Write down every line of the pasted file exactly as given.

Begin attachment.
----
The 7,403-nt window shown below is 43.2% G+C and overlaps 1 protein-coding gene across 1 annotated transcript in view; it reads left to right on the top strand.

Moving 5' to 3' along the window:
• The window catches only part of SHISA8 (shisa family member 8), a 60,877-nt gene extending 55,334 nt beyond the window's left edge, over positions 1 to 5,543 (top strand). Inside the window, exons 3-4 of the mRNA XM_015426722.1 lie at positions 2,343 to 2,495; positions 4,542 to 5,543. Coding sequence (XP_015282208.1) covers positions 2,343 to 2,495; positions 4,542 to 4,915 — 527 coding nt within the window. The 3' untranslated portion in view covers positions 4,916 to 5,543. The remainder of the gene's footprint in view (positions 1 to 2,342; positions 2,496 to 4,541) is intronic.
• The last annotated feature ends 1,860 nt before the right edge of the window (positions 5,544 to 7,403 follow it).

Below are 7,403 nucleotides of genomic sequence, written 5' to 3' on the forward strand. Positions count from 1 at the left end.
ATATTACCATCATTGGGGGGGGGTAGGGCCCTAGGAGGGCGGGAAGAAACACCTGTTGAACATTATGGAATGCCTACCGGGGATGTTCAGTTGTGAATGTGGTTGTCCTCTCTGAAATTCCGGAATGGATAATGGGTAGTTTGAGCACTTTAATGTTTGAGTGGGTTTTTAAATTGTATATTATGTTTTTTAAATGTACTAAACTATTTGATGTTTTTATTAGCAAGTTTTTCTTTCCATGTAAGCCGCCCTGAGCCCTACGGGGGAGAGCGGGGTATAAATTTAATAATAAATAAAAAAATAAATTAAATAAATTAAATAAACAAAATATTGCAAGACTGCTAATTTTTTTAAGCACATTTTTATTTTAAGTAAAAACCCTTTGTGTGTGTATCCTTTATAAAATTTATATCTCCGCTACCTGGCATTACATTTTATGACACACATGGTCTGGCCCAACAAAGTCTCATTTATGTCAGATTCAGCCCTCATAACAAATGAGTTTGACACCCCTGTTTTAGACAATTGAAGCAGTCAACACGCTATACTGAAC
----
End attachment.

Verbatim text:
The 7,403-nt window shown below is 43.2% G+C and overlaps 1 protein-coding gene across 1 annotated transcript in view; it reads left to right on the top strand.

Moving 5' to 3' along the window:
• The window catches only part of SHISA8 (shisa family member 8), a 60,877-nt gene extending 55,334 nt beyond the window's left edge, over positions 1 to 5,543 (top strand). Inside the window, exons 3-4 of the mRNA XM_015426722.1 lie at positions 2,343 to 2,495; positions 4,542 to 5,543. Coding sequence (XP_015282208.1) covers positions 2,343 to 2,495; positions 4,542 to 4,915 — 527 coding nt within the window. The 3' untranslated portion in view covers positions 4,916 to 5,543. The remainder of the gene's footprint in view (positions 1 to 2,342; positions 2,496 to 4,541) is intronic.
• The last annotated feature ends 1,860 nt before the right edge of the window (positions 5,544 to 7,403 follow it).

Below are 7,403 nucleotides of genomic sequence, written 5' to 3' on the forward strand. Positions count from 1 at the left end.
ATATTACCATCATTGGGGGGGGGTAGGGCCCTAGGAGGGCGGGAAGAAACACCTGTTGAACATTATGGAATGCCTACCGGGGATGTTCAGTTGTGAATGTGGTTGTCCTCTCTGAAATTCCGGAATGGATAATGGGTAGTTTGAGCACTTTAATGTTTGAGTGGGTTTTTAAATTGTATATTATGTTTTTTAAATGTACTAAACTATTTGATGTTTTTATTAGCAAGTTTTTCTTTCCATGTAAGCCGCCCTGAGCCCTACGGGGGAGAGCGGGGTATAAATTTAATAATAAATAAAAAAATAAATTAAATAAATTAAATAAACAAAATATTGCAAGACTGCTAATTTTTTTAAGCACATTTTTATTTTAAGTAAAAACCCTTTGTGTGTGTATCCTTTATAAAATTTATATCTCCGCTACCTGGCATTACATTTTATGACACACATGGTCTGGCCCAACAAAGTCTCATTTATGTCAGATTCAGCCCTCATAACAAATGAGTTTGACACCCCTGTTTTAGACAATTGAAGCAGTCAACACGCTATACTGAAC